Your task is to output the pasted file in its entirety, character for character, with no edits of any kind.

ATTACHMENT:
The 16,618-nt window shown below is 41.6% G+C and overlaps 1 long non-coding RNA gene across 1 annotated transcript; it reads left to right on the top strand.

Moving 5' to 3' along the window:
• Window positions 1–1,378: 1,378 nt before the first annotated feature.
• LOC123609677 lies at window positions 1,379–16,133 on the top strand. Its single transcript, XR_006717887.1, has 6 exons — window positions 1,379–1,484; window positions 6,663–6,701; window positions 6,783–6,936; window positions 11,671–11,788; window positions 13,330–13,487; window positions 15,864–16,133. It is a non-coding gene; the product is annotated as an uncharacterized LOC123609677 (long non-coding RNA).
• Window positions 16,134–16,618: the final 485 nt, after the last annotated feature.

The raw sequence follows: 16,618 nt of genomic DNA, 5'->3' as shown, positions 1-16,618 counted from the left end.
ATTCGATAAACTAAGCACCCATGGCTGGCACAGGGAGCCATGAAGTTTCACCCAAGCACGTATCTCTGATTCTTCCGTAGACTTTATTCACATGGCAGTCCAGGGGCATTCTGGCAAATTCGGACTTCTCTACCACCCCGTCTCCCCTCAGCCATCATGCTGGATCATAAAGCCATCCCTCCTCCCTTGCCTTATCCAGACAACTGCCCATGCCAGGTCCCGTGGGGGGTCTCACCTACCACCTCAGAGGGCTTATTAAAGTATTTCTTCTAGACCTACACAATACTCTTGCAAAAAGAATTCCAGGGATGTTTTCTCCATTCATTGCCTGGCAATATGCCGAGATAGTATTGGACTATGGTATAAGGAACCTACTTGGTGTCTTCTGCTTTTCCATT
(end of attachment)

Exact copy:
The 16,618-nt window shown below is 41.6% G+C and overlaps 1 long non-coding RNA gene across 1 annotated transcript; it reads left to right on the top strand.

Moving 5' to 3' along the window:
• Window positions 1–1,378: 1,378 nt before the first annotated feature.
• LOC123609677 lies at window positions 1,379–16,133 on the top strand. Its single transcript, XR_006717887.1, has 6 exons — window positions 1,379–1,484; window positions 6,663–6,701; window positions 6,783–6,936; window positions 11,671–11,788; window positions 13,330–13,487; window positions 15,864–16,133. It is a non-coding gene; the product is annotated as an uncharacterized LOC123609677 (long non-coding RNA).
• Window positions 16,134–16,618: the final 485 nt, after the last annotated feature.

The raw sequence follows: 16,618 nt of genomic DNA, 5'->3' as shown, positions 1-16,618 counted from the left end.
ATTCGATAAACTAAGCACCCATGGCTGGCACAGGGAGCCATGAAGTTTCACCCAAGCACGTATCTCTGATTCTTCCGTAGACTTTATTCACATGGCAGTCCAGGGGCATTCTGGCAAATTCGGACTTCTCTACCACCCCGTCTCCCCTCAGCCATCATGCTGGATCATAAAGCCATCCCTCCTCCCTTGCCTTATCCAGACAACTGCCCATGCCAGGTCCCGTGGGGGGTCTCACCTACCACCTCAGAGGGCTTATTAAAGTATTTCTTCTAGACCTACACAATACTCTTGCAAAAAGAATTCCAGGGATGTTTTCTCCATTCATTGCCTGGCAATATGCCGAGATAGTATTGGACTATGGTATAAGGAACCTACTTGGTGTCTTCTGCTTTTCCATT